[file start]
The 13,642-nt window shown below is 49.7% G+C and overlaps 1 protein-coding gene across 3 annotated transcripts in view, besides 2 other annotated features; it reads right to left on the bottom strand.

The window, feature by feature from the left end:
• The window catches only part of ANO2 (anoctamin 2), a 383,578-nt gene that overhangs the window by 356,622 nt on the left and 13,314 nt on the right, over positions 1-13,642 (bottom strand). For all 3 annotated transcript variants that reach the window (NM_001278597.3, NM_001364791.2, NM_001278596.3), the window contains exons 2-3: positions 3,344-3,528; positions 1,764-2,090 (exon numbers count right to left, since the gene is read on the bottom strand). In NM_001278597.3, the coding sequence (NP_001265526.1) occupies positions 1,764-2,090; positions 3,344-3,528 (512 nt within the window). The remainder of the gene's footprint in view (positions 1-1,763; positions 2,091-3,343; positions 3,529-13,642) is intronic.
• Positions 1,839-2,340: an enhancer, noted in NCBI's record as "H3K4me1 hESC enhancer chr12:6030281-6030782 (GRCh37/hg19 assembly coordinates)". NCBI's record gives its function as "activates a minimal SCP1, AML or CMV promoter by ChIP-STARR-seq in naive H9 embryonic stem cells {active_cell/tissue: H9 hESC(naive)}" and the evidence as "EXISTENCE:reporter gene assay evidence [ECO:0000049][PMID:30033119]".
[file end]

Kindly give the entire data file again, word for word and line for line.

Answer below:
The 13,642-nt window shown below is 49.7% G+C and overlaps 1 protein-coding gene across 3 annotated transcripts in view, besides 2 other annotated features; it reads right to left on the bottom strand.

The window, feature by feature from the left end:
• The window catches only part of ANO2 (anoctamin 2), a 383,578-nt gene that overhangs the window by 356,622 nt on the left and 13,314 nt on the right, over positions 1-13,642 (bottom strand). For all 3 annotated transcript variants that reach the window (NM_001278597.3, NM_001364791.2, NM_001278596.3), the window contains exons 2-3: positions 3,344-3,528; positions 1,764-2,090 (exon numbers count right to left, since the gene is read on the bottom strand). In NM_001278597.3, the coding sequence (NP_001265526.1) occupies positions 1,764-2,090; positions 3,344-3,528 (512 nt within the window). The remainder of the gene's footprint in view (positions 1-1,763; positions 2,091-3,343; positions 3,529-13,642) is intronic.
• Positions 1,839-2,340: an enhancer, noted in NCBI's record as "H3K4me1 hESC enhancer chr12:6030281-6030782 (GRCh37/hg19 assembly coordinates)". NCBI's record gives its function as "activates a minimal SCP1, AML or CMV promoter by ChIP-STARR-seq in naive H9 embryonic stem cells {active_cell/tissue: H9 hESC(naive)}" and the evidence as "EXISTENCE:reporter gene assay evidence [ECO:0000049][PMID:30033119]".